The fact is, if you take your writing seriously, you have approach is like a business because, at the end of the day, that's the only way to survive in the long term.
In our experience, writers who pay for assessment, editing, proofing, etc get ahead more quickly than those who do not - because having professional feedback can make a real difference.
Those who buy writing courses get ahead - because they're learning about what the market requires without having to learn it the hard way through experience and trial and error.
And especially those who pay for personal mentoring and help from experienced writers tend to become professional, full time writers too.
Even people who pay to self publish, tend to get publishing deals later on.
It's called making an investment in your future.
If you're serious about your writing, why wouldn't you want to position yourself - especially given that the writing industry is so fiercely competitive nowadays that the chances of you achieving your goals through luck and talent alone is next to slim.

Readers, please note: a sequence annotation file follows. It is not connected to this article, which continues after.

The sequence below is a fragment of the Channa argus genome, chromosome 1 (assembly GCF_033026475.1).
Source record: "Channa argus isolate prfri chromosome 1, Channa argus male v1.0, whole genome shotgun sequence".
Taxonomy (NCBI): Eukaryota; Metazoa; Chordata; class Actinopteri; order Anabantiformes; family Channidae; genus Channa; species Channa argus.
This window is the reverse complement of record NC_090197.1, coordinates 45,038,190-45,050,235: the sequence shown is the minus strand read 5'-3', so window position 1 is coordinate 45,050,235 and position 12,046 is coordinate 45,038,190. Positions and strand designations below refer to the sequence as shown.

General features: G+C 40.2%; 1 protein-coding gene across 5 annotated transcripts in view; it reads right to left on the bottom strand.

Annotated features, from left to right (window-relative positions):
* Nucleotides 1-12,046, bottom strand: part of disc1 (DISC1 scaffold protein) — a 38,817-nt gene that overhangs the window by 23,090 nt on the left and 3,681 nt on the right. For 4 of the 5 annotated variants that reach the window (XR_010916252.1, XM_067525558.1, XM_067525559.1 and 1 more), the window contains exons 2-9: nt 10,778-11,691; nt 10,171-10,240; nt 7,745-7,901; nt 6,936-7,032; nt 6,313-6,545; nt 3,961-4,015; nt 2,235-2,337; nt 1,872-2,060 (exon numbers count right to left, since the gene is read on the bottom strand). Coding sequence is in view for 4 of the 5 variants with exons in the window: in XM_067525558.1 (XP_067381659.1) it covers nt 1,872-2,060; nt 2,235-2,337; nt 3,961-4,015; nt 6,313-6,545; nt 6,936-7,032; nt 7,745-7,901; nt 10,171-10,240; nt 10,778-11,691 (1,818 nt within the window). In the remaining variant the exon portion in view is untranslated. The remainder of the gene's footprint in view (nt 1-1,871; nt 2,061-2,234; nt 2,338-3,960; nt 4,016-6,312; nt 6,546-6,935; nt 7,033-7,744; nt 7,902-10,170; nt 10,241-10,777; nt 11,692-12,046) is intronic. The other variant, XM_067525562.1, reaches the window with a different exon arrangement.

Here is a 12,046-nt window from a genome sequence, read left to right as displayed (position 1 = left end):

Wouldn't you want to know everything there is to know - even the stuff you have to pay to find out?
Free stuff can only help you so much.
The rest is up to you.
Be a professional.
Accept that, as a writer, you will often need to spend money to make money - there's nothing wrong with this premise.
You can never hear good advice too often. And paying for it, let's face it, often makes it stick!
Your Success is My Concern
The Easy Way to Write
“If my doctor told me I had only six minutes to live, I wouldn't brood. I'd type a little faster.”